Looking Back

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Sunday(ish) marks the unofficial one-year anniversary of my diabetes diagnosis. “(Ish)" because I haven’t done any detailed review of my journal to find the precise date when the doctor told me that diabetes was what it was. "Unofficial" because a few weeks prior to—let’s just say March 23, 2007—the doctor’s visits and blood tests had commenced but I hadn’t yet heard anything conclusive about why I felt the way I’d been feeling.

Therefore, as I write this, I’ve had diabetes for just about a year. Oh sure, some of you are saying, “Wait a second, Eric. You had diabetes before March 23; you just hadn’t been diagnosed yet.” And, true, you’re correct. There’s no pinpointing when, exactly, my body began attacking the beta cells in my pancreas and at what point someone might have legitimately called me “a person with diabetes.” So I’m going to go with 3/23/07.

First, yeah, go ahead, congratulate me. I’ve made it through my freshman year. Last year at this time, I had no idea how I’d get through the first few months after diagnosis, and I didn’t really look ahead to this point here, right now. But here I am, and all of those initial worries, fears, and confusions about how diabetes would affect my life have simply disappeared. Why? Because I didn’t have to go through this alone.

I was fortunate enough to get a wonderful endocrinologist from the get-go. Dr. Kumagai. I told him the other day that if he could look at a graph of my anxiety levels and fears of the unknown prior to our first meeting, and then compare that with a chart of the days and weeks following, he’d see it drop precipitously into the realm of calm and acceptance, such was his bedside manner and ability to listen.

I have been amazed by the help provided by Linda, my certified diabetes educator, not only in the instruction she provided in the diabetes education classes I took through the University of Michigan Medical Center, but also in her advocacy in helping me acquire an insulin pump, as well as the time she spent helping me transition from injections to the pump.

There are the dietitians, Glee and Sascha, who eased countless worries about regulating blood glucose by listening and by going over trends and diet and exercise schedules with me.

Lisa, my therapist, whose insight into my personality and whose experience in dealing with people as they transition into living with a chronic illness has helped immensely.

The people in University of Michigan Medical School’s Family Centered Experience program have been great and helped me see that I can do positive things with diabetes, such as helping young doctors-to-be learn what living with a chronic medical condition is like. Participating in this program and interacting with the two first-year medical students my wife and I have spent several pleasant evenings with, Andrew and Megan, has been an excellent way to further understand my relationship to diabetes.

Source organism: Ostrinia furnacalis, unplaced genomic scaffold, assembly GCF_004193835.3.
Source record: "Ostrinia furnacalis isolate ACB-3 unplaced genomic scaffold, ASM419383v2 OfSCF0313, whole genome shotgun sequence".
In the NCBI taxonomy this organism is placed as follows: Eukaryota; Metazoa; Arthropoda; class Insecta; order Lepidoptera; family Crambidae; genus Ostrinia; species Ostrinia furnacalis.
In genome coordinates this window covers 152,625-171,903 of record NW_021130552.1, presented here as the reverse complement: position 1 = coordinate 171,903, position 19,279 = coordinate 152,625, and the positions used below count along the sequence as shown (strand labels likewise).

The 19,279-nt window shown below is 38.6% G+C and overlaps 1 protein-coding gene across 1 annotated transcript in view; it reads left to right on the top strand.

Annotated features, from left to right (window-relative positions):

Also, within the medical community are understanding nurses, helpful pharmacists, and, yes (despite several experiences to the contrary), several customer-centered medical equipment representatives who’ve made receiving diabetes supplies much simpler than it could be. I’ll even nod to several people on the other end of the insurance company phone lines who’ve acted ideally in their interactions with me as they provide comprehensive answers to my questions.

And of course I have to mention Tara, editor of DiabetesSelfManagement.com and of this blog. I’m so glad she listened to me last June when I proposed writing a weekly article from my newly-diagnosed, Type 1 perspective. It’s been great, and the blog shall continue.

Friends, family, colleagues—they’ve all been supportive and eager to learn more about what it is like for me to live with diabetes. Two of my best friends, as soon as they heard, spent time online researching diabetes, and the next time I saw them they knew the origins of the word “diabetes” as well as much of the history of the condition.

There’s even been the occasional stranger on a plane or at a conference or presentation who will find out I have Type 1. I don’t wear a sign around my neck (OK, I do have a medical alert necklace), but through the course of conversation these strangers often learn that I have diabetes. I’m not ashamed, and it is part of who I am. And, well, it’s really interesting—and not just to me. It’s often great to find that people who don’t know much about diabetes really are curious about what it is and what it does to the body—not to mention how often I find people don’t know the difference between Type 1 and Type 2.

So, here I am, at the end of year one. I’ve endured the initial hardships of assimilating into diabetes culture and done so quite well. But, as you can see, I haven’t done it alone.

Wait. You think that’s it for this week’s blog entry? Give me one more paragraph:

There’s no way I’d be where I am in dealing with diabetes if it wasn’t for the amazing support and understanding of Kathryn, who above everything and everyone else has been the reason I want to maintain phenomenal self-management and live a long, complication-free life.

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